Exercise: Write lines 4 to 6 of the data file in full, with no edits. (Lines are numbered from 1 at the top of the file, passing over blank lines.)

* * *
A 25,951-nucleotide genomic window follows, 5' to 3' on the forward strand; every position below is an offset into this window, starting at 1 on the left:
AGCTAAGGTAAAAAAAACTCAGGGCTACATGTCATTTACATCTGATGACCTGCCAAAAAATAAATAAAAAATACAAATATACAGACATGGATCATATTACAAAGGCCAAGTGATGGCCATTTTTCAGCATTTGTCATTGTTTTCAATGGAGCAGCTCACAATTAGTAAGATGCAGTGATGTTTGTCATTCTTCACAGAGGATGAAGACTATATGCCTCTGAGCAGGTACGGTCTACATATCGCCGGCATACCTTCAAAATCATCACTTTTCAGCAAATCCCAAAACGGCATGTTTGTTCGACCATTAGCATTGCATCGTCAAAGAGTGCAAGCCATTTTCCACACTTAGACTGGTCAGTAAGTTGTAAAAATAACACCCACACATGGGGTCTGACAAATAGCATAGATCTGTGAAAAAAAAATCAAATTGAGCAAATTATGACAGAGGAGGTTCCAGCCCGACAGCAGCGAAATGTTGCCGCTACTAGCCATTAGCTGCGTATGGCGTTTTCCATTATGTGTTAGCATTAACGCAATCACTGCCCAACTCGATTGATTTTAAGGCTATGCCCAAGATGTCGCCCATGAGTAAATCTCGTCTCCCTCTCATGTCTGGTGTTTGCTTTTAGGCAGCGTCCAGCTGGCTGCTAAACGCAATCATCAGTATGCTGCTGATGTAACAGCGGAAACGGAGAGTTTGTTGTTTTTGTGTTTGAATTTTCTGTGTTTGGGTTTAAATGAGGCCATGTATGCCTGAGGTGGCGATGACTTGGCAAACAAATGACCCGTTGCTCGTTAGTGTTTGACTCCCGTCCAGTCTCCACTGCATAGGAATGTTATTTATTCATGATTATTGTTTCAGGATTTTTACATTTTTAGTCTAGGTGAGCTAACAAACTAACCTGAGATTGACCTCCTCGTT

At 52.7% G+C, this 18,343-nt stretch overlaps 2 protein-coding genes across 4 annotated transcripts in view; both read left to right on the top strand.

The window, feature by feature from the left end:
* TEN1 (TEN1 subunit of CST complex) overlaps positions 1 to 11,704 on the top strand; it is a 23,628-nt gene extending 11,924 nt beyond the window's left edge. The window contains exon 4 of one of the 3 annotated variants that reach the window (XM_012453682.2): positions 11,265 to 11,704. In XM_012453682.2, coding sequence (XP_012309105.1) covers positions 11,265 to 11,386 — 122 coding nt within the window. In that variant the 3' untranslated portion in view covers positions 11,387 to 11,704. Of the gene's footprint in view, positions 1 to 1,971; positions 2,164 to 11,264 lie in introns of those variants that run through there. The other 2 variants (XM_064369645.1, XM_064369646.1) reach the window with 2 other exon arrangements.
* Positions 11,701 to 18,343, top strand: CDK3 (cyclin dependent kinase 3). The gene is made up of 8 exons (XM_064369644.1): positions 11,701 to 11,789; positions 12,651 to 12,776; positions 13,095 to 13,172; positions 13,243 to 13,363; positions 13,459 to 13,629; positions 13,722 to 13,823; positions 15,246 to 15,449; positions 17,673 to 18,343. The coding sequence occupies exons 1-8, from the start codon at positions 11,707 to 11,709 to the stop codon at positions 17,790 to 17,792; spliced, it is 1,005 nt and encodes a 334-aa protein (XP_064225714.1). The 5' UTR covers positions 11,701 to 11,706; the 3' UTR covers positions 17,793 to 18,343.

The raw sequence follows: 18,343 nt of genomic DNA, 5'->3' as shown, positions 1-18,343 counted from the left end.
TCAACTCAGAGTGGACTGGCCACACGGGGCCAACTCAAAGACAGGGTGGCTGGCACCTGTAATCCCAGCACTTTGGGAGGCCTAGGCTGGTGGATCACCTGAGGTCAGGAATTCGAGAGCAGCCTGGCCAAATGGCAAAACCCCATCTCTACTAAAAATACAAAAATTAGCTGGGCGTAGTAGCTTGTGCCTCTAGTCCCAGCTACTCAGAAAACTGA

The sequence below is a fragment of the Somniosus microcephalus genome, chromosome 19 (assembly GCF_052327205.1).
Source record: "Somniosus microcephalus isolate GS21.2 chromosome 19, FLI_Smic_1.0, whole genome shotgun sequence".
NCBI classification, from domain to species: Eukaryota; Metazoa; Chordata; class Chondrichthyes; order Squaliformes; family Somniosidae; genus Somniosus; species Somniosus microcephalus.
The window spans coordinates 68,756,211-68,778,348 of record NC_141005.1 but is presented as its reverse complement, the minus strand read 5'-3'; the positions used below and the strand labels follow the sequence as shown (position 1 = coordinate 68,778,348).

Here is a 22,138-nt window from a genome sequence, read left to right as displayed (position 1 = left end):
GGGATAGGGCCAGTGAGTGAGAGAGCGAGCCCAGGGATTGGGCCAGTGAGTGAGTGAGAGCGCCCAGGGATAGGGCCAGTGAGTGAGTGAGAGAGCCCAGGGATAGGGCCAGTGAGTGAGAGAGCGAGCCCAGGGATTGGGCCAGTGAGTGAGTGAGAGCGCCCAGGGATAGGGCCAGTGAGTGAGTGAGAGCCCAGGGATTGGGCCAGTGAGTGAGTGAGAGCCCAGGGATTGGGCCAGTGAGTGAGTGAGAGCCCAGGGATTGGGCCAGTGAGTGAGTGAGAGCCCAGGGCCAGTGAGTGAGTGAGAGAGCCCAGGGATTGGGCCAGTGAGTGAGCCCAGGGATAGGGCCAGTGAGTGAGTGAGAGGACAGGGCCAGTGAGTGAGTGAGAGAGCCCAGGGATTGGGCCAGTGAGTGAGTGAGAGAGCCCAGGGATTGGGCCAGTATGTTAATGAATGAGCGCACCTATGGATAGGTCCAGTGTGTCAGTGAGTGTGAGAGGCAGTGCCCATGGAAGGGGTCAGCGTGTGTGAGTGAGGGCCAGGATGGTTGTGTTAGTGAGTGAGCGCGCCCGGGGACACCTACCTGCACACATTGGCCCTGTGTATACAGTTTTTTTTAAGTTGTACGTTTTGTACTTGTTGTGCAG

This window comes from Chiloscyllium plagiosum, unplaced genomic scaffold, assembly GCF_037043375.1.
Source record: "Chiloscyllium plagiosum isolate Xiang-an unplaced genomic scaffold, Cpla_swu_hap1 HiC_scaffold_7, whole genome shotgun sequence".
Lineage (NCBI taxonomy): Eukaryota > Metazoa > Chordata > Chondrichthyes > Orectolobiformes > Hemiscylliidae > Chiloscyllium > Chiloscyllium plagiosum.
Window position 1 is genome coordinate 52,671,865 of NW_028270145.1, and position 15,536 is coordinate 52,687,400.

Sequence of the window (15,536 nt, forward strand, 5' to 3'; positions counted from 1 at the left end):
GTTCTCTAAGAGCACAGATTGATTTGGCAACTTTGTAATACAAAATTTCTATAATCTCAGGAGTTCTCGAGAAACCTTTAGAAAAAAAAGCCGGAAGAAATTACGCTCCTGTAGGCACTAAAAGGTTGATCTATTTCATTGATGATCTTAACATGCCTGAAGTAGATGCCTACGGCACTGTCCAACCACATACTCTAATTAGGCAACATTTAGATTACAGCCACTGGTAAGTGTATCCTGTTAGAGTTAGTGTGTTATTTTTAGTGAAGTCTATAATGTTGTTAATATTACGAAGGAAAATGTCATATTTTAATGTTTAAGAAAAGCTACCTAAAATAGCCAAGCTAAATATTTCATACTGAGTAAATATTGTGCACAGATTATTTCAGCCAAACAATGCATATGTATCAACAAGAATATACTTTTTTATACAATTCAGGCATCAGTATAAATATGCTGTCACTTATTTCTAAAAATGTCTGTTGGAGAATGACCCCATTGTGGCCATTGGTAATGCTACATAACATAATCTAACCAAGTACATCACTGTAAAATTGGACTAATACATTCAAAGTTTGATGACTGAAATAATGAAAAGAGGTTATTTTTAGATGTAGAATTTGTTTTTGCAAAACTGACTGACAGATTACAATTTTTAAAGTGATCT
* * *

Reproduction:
The window, feature by feature from the left end:
* TEN1 (TEN1 subunit of CST complex) overlaps positions 1 to 11,704 on the top strand; it is a 23,628-nt gene extending 11,924 nt beyond the window's left edge. The window contains exon 4 of one of the 3 annotated variants that reach the window (XM_012453682.2): positions 11,265 to 11,704. In XM_012453682.2, coding sequence (XP_012309105.1) covers positions 11,265 to 11,386 — 122 coding nt within the window. In that variant the 3' untranslated portion in view covers positions 11,387 to 11,704. Of the gene's footprint in view, positions 1 to 1,971; positions 2,164 to 11,264 lie in introns of those variants that run through there. The other 2 variants (XM_064369645.1, XM_064369646.1) reach the window with 2 other exon arrangements.
* Positions 11,701 to 18,343, top strand: CDK3 (cyclin dependent kinase 3). The gene is made up of 8 exons (XM_064369644.1): positions 11,701 to 11,789; positions 12,651 to 12,776; positions 13,095 to 13,172; positions 13,243 to 13,363; positions 13,459 to 13,629; positions 13,722 to 13,823; positions 15,246 to 15,449; positions 17,673 to 18,343. The coding sequence occupies exons 1-8, from the start codon at positions 11,707 to 11,709 to the stop codon at positions 17,790 to 17,792; spliced, it is 1,005 nt and encodes a 334-aa protein (XP_064225714.1). The 5' UTR covers positions 11,701 to 11,706; the 3' UTR covers positions 17,793 to 18,343.